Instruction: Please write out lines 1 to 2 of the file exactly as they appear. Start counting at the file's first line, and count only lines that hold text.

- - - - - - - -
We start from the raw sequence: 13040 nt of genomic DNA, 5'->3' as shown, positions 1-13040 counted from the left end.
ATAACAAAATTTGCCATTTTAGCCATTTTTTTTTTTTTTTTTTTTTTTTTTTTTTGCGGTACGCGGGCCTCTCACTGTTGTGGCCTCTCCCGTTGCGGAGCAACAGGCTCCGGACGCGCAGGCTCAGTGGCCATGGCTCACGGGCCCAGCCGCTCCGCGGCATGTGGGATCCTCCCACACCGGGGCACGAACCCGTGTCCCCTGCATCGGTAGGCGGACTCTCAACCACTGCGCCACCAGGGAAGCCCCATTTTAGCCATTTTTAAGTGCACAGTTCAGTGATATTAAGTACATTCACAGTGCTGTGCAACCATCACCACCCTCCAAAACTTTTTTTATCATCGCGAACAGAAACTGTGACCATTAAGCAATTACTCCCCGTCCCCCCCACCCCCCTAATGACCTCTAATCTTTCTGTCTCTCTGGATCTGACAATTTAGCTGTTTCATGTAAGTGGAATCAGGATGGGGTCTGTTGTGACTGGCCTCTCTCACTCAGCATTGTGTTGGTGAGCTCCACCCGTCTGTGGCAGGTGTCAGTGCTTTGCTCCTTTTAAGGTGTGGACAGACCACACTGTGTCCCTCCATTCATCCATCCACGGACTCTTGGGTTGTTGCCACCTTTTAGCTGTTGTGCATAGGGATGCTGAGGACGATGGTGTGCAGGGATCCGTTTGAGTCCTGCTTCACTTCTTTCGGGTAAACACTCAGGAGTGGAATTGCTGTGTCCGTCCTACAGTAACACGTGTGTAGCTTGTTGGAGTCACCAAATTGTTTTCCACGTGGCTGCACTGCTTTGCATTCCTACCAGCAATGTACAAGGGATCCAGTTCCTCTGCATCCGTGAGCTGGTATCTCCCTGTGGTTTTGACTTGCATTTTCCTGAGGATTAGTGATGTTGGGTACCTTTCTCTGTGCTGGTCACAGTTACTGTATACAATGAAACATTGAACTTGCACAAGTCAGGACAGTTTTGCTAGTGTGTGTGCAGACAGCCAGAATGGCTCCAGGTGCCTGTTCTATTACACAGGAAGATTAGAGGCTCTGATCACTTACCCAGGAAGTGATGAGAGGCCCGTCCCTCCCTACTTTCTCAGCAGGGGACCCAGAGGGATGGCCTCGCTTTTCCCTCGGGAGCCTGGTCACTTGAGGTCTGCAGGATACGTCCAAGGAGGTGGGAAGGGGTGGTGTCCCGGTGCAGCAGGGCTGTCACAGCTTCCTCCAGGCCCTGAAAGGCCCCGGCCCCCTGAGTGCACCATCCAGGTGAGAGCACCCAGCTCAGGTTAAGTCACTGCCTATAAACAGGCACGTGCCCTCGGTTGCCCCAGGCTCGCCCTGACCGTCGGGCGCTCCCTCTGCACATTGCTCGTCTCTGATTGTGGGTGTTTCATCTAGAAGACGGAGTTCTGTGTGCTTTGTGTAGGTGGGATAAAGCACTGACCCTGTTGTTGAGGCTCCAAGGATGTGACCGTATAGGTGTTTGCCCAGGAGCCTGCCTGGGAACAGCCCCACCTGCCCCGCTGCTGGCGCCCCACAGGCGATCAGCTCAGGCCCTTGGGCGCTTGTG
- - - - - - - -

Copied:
We start from the raw sequence: 13040 nt of genomic DNA, 5'->3' as shown, positions 1-13040 counted from the left end.
ATAACAAAATTTGCCATTTTAGCCATTTTTTTTTTTTTTTTTTTTTTTTTTTTTTGCGGTACGCGGGCCTCTCACTGTTGTGGCCTCTCCCGTTGCGGAGCAACAGGCTCCGGACGCGCAGGCTCAGTGGCCATGGCTCACGGGCCCAGCCGCTCCGCGGCATGTGGGATCCTCCCACACCGGGGCACGAACCCGTGTCCCCTGCATCGGTAGGCGGACTCTCAACCACTGCGCCACCAGGGAAGCCCCATTTTAGCCATTTTTAAGTGCACAGTTCAGTGATATTAAGTACATTCACAGTGCTGTGCAACCATCACCACCCTCCAAAACTTTTTTTATCATCGCGAACAGAAACTGTGACCATTAAGCAATTACTCCCCGTCCCCCCCACCCCCCTAATGACCTCTAATCTTTCTGTCTCTCTGGATCTGACAATTTAGCTGTTTCATGTAAGTGGAATCAGGATGGGGTCTGTTGTGACTGGCCTCTCTCACTCAGCATTGTGTTGGTGAGCTCCACCCGTCTGTGGCAGGTGTCAGTGCTTTGCTCCTTTTAAGGTGTGGACAGACCACACTGTGTCCCTCCATTCATCCATCCACGGACTCTTGGGTTGTTGCCACCTTTTAGCTGTTGTGCATAGGGATGCTGAGGACGATGGTGTGCAGGGATCCGTTTGAGTCCTGCTTCACTTCTTTCGGGTAAACACTCAGGAGTGGAATTGCTGTGTCCGTCCTACAGTAACACGTGTGTAGCTTGTTGGAGTCACCAAATTGTTTTCCACGTGGCTGCACTGCTTTGCATTCCTACCAGCAATGTACAAGGGATCCAGTTCCTCTGCATCCGTGAGCTGGTATCTCCCTGTGGTTTTGACTTGCATTTTCCTGAGGATTAGTGATGTTGGGTACCTTTCTCTGTGCTGGTCACAGTTACTGTATACAATGAAACATTGAACTTGCACAAGTCAGGACAGTTTTGCTAGTGTGTGTGCAGACAGCCAGAATGGCTCCAGGTGCCTGTTCTATTACACAGGAAGATTAGAGGCTCTGATCACTTACCCAGGAAGTGATGAGAGGCCCGTCCCTCCCTACTTTCTCAGCAGGGGACCCAGAGGGATGGCCTCGCTTTTCCCTCGGGAGCCTGGTCACTTGAGGTCTGCAGGATACGTCCAAGGAGGTGGGAAGGGGTGGTGTCCCGGTGCAGCAGGGCTGTCACAGCTTCCTCCAGGCCCTGAAAGGCCCCGGCCCCCTGAGTGCACCATCCAGGTGAGAGCACCCAGCTCAGGTTAAGTCACTGCCTATAAACAGGCACGTGCCCTCGGTTGCCCCAGGCTCGCCCTGACCGTCGGGCGCTCCCTCTGCACATTGCTCGTCTCTGATTGTGGGTGTTTCATCTAGAAGACGGAGTTCTGTGTGCTTTGTGTAGGTGGGATAAAGCACTGACCCTGTTGTTGAGGCTCCAAGGATGTGACCGTATAGGTGTTTGCCCAGGAGCCTGCCTGGGAACAGCCCCACCTGCCCCGCTGCTGGCGCCCCACAGGCGATCAGCTCAGGCCCTTGGGCGCTTGTG